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Ninth Street Associates v. 20 East Ninth Street Corp.

Supreme Court of New York, New York County

June 14, 2013

NINTH STREET ASSOCIATES, Plaintiff,
v.
20 EAST NINTH STREET CORPORATION, Defendant. No. 650434/10.

Editorial Note:

This decision has been referenced in a table in the New York Supplement.

Thomas A. Cunnane, Jr., Cuddy & Feder LLP by Andrew Schriever, for Plaintiff.

Smith Gambrell & Russell LLP, by Donald Rosenthal for Defendant.

ANIL C. SINGH, J.

Plaintiff moves for summary judgment. Defendant cross-moves for summary judgment dismissing the complaint and granting its counterclaim.

The parties in this action seek a declaratory judgment as to plaintiff Ninth Street Associates' (" Ninth Street" ) contractual right to renew a valuable lease related to commercial space in a cooperative building.

Ninth Street is a partnership and lessee of the premises located at 20 East 9th Street, New York, New York. Defendant 20 East Ninth Street Corporation (" the Co-op" ) is the cooperative corporation that owns the premises. The building was converted to a cooperative apartment corporation in 1974 by Ninth Street's predecessor-in-interest. Before the conversion, the sponsor was the tenant under a long-term ground lease. At the conversion, the Co-op became a tenant under a ground lease.

On March 1, 1955, University-Eighth Corporation (the Ground Tenant) entered into a ground lease with the Trustees of the Sailors' Snug Harbor for the premises, which was subsequently amended on November 1, 1963, in a first renewal lease. The term of the ground lease, as amended, was to be deemed renewed for a first renewal term from 1992 to 2003, unless the Ground Tenant elected not to renew. The ground lease was to renew for successive terms 2003 through 2024; 2024 through 2045; and 2045 through 2066.

In 1974, the Ground Tenant sponsored the conversion to a cooperative and assigned its rights under the ground lease to the Co-op. The lease at issue here, which covered the commercial space, was executed by the parties on February 26, 1974. The lease ran from February 26, 1974, to March 1, 1992. An automatic renewal gave an additional term of 11 years. With respect to further renewal rights applicable to the commercial space, the lease provided that it would be automatically renewed, conditioned on the simultaneous renewal of the ground lease and Ninth Street's option to renew the lease. If Ninth Street gave written notice to the Co-op of its decision not to renew, there would be no renewal.

On July 26, 1979, the Trustees of the Sailor's Snug Harbor sold its ownership of the building to the Co-op. The deed provided as follows: " Said Agreement or [Ground Lease] shall survive delivery of this deed and shall not be deemed to merge in the fee interest hereby conveyed."

On March 2, 1993, the Co-op, without giving notice to Ninth Street, recorded a memorandum of termination with respect to Ninth Street's lease. The Co-op asserted in the memorandum that the lease had expired as of March 1, 1992. Ninth Street opposed termination and, after negotiations with counsel, the parties entered into an amendment of the lease, dated September 23, 1993. In the amendment, the parties agreed to renew the lease for the period from 2003 through 2024.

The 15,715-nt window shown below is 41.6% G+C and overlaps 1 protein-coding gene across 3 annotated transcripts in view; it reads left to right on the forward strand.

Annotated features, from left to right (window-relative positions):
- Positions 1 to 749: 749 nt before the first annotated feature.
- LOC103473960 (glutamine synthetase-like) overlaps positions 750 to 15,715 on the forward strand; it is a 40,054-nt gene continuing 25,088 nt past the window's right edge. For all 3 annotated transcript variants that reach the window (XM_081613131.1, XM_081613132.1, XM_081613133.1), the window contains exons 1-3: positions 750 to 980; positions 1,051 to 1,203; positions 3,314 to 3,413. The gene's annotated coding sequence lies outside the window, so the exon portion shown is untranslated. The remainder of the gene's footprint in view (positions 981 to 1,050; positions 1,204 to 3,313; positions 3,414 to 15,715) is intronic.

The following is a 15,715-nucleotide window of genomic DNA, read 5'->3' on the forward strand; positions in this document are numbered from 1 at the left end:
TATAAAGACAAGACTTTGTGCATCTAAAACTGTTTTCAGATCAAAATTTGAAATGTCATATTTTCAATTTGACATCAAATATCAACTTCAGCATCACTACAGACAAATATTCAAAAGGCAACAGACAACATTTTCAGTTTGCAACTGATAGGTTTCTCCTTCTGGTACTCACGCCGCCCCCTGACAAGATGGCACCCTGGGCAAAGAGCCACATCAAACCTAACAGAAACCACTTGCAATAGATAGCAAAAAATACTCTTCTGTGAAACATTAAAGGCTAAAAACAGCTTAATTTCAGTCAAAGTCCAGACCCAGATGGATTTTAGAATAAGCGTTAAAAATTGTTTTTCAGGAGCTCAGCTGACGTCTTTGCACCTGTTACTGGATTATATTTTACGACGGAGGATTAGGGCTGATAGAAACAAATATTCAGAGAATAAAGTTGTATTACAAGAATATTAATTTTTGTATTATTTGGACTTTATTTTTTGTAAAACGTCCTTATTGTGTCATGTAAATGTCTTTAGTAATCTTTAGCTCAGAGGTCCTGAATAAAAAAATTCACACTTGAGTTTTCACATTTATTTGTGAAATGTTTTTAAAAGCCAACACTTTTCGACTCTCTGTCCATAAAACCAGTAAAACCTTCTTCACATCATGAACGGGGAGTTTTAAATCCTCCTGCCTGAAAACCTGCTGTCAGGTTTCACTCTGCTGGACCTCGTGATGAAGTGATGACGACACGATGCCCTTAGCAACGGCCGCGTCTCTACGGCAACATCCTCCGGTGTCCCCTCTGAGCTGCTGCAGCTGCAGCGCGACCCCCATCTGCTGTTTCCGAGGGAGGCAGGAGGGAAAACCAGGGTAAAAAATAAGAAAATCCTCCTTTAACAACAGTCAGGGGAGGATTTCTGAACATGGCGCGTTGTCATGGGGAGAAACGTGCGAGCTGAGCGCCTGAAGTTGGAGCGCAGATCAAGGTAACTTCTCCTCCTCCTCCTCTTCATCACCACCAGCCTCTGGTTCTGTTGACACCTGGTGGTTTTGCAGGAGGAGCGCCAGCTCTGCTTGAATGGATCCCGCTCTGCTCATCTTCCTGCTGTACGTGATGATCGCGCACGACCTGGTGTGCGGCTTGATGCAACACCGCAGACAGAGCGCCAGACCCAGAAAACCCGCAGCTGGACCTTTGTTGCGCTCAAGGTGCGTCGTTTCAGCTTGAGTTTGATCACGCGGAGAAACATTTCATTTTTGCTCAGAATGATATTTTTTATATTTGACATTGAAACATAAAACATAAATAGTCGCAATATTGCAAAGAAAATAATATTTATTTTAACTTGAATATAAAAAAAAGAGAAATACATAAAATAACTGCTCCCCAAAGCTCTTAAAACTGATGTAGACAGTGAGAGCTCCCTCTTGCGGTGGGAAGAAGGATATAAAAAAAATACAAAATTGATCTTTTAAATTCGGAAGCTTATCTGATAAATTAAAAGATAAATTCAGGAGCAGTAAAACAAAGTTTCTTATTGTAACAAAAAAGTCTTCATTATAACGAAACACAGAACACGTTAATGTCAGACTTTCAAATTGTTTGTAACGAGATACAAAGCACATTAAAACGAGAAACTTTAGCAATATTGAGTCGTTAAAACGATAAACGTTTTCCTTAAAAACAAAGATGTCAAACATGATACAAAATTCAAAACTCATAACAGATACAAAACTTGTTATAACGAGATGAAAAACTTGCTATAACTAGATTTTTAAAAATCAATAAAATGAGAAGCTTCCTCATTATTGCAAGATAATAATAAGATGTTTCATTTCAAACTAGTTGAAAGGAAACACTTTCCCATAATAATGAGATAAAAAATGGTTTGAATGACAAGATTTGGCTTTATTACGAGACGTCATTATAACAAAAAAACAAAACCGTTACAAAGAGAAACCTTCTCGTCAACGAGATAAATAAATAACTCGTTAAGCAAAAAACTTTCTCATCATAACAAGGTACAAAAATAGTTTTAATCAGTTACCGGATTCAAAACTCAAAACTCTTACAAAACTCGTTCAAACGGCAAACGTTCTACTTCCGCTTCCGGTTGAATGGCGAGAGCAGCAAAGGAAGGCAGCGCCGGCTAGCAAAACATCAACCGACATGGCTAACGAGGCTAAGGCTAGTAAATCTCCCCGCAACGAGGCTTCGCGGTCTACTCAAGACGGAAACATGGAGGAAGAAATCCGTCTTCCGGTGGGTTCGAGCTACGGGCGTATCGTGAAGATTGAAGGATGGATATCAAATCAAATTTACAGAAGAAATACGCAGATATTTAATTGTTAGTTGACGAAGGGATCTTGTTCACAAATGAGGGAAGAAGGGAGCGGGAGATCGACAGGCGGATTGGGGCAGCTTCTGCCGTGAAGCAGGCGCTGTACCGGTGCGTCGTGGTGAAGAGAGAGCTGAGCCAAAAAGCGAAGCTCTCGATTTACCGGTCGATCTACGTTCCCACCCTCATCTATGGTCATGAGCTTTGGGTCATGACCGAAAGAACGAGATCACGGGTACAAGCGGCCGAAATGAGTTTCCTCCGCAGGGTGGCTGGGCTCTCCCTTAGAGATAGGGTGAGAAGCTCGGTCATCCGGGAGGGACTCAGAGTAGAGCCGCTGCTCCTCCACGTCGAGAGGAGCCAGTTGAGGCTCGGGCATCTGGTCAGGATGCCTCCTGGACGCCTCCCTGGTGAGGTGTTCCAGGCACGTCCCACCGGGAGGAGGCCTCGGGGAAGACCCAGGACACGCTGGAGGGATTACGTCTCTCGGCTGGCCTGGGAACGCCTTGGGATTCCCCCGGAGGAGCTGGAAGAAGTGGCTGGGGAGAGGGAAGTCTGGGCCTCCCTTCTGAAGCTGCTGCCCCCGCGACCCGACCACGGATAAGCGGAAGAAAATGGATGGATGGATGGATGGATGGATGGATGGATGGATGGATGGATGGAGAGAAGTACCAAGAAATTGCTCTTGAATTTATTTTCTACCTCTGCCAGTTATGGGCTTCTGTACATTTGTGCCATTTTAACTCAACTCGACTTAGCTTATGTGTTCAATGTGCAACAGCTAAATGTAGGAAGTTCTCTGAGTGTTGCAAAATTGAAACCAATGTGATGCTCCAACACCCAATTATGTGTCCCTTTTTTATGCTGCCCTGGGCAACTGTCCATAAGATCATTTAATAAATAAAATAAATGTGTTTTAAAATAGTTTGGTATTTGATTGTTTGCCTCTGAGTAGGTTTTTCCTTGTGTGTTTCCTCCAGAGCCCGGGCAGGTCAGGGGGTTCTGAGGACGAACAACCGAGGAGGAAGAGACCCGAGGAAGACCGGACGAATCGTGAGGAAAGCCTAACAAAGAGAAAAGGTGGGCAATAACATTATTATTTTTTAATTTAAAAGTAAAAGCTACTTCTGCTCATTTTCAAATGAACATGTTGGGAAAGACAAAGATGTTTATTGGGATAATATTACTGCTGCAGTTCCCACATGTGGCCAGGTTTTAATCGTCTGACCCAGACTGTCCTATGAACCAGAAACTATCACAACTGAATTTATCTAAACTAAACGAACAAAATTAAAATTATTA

In this action, Ninth Street maintains that it is entitled to continued possession of the commercial space on the premises pursuant to a commercial lease between the parties. Ninth Street contends that the lease enables it to extend its possession of this space until 2066 based on a series of renewals provided two conditions are met: first, that the Co-op continue to maintain its leasehold interest in the entire building; and second, that the commercial lease automatically renews unless Ninth Street expressly elected not to renew. Both conditions have been met. The Co-op counters that, pursuant to its terms, renewal of the lease is conditioned upon the Co-op renewing the ground lease. The ground lease cannot be renewed as it expired in 1992. Therefore, the lease cannot be renewed for the 2024-2045 term.

Because a lease is both a conveyance of an interest in real property and a contract, like other contracts its meaning is determined by the intent of the parties (See Farrell Lines, Inc. v.. City of New York, 30 N.Y.2d 76, 82-3 [1972] ). Where a written lease is complete, clear and unambiguous on its face, it must be enforced according to the plain meaning of its terms ( Nola Realty LLC v. DM & M Holding L.L.C., 33 A.D.3d 523, 526 [1st Dep't, 2006] ). A court may not re-write the terms of a lease in order to reflect the real intention of the parties where to do so would contradict the clearly expressed language of the document ( Ran First Associates v. 363 East 76th Street Corporation, 297 A.D.2d 506, 508 [1st Dep't, 2002] ).

" The rules governing the construction of ambiguous contracts are not triggered unless the court first finds an ambiguity" ( Matter of Wallace v. 600 Partners Co., 86 N.Y.2d 543, 548 [1995] ). The test of whether a lease provision is ambiguous was summarized in 239 East 79th Owners Corp. v. ...


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